jniesel@clevescene.com t@jniesel

SPOTLIGHT: SHORT. SWEET. FILM FEST IN 2012, LOCAL FILM AFICIONADO Michael Suglio successfully launched his Short. Sweet. Film Fest at Ohio City’s Market Garden Brewery. Over the years, the festival has grown bigger and bigger, so Suglio moved it to the Alex Theater at the Metropolitan at the 9, where it’s set to return this weekend. From Friday through Sunday, the fi fth annual festival will showcase some 96 films. In addition, musical acts will perform after the fi lms on Friday and Saturday nights and on Sunday afternoon. The festival opens with a Local Filmmaker’s Night that takes place from 7 to 10:30 p.m. on Friday. The opening film, Draw Hard, documents the life and times of John G, the local graphic artist who designs The Lake Erie

Monster comic series. “It’s a great movie,” says Suglio, who sifted through more than 200 submissions before picking the final movies to screen. “I knew nothing about John G before I watched the movie, but the film is really cool.” Friday night will also include a screening of the Western fl ick A Man Willing to Kill and the Robert Banks’ experimental short, Make America Great Again … and again … and again. “It’s really out there and really different from his other films,” says Suglio. “I’m glad to have him represented in the festival — he’s one of Cleveland’s best filmmakers.” The doors open at 11 a.m. on Saturday, and films run from noon to 9:30 p.m. Live music and a filmmaker’s networking/social event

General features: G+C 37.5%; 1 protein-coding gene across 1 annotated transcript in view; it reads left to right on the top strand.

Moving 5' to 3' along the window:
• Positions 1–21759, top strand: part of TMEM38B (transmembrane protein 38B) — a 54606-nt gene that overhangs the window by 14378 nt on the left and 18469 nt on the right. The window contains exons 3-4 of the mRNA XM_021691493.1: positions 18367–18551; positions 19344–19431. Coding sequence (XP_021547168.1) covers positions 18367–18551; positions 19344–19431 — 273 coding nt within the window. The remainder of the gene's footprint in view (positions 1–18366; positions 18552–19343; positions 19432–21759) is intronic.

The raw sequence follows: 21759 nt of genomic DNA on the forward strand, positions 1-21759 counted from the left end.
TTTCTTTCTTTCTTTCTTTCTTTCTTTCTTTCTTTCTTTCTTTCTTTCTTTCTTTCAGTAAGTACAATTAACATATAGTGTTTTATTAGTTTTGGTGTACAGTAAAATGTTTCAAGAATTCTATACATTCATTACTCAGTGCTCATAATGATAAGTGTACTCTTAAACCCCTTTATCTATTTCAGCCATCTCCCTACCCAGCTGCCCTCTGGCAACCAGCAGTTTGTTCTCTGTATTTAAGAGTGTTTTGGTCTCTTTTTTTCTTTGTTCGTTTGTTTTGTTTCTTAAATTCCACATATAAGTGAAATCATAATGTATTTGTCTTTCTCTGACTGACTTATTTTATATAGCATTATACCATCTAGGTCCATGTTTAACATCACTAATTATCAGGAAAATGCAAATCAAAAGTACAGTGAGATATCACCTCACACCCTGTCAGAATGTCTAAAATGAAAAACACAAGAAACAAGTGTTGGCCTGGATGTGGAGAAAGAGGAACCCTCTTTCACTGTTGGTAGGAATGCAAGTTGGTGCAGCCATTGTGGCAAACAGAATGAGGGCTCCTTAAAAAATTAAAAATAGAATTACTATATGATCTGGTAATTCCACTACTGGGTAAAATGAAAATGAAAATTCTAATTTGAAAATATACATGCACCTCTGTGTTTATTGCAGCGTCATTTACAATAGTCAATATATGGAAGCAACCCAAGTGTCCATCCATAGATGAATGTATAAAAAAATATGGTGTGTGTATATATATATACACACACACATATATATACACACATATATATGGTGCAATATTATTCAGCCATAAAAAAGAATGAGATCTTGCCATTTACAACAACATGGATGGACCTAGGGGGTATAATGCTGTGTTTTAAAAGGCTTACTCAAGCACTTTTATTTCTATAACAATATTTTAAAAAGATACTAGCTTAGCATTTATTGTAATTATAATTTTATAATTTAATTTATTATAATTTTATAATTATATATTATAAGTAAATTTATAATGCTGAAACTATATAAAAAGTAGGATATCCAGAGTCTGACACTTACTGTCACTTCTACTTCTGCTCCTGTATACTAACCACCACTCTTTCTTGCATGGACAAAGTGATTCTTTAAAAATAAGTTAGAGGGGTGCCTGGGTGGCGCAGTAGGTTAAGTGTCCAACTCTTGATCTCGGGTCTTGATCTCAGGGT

follows. One Saturday highlight: Madaran, a film about an Iranian mother forced to make a decision about the fate of her son’s killer. “I thought it was shot in Iran, but it’s shot in the U.S. and filmed in the U.S.,” says Suglio when asked about the film. “It didn’t get nominated for an Oscar, but it was on the short list. It’s the most awarded and recognized fi lm I’ve ever shown. The film is fantastic.” Doors open again at 11 a.m. on Sunday, and films run from noon to 8 p.m. A live band will perform during a short intermission at 4 p.m., and several international films will screen. Suglio again worked with the Short Shorts Film Festival & Asia in Japan. “They sent me a ton of great films, and they’re phenomenal,” he says of the international films the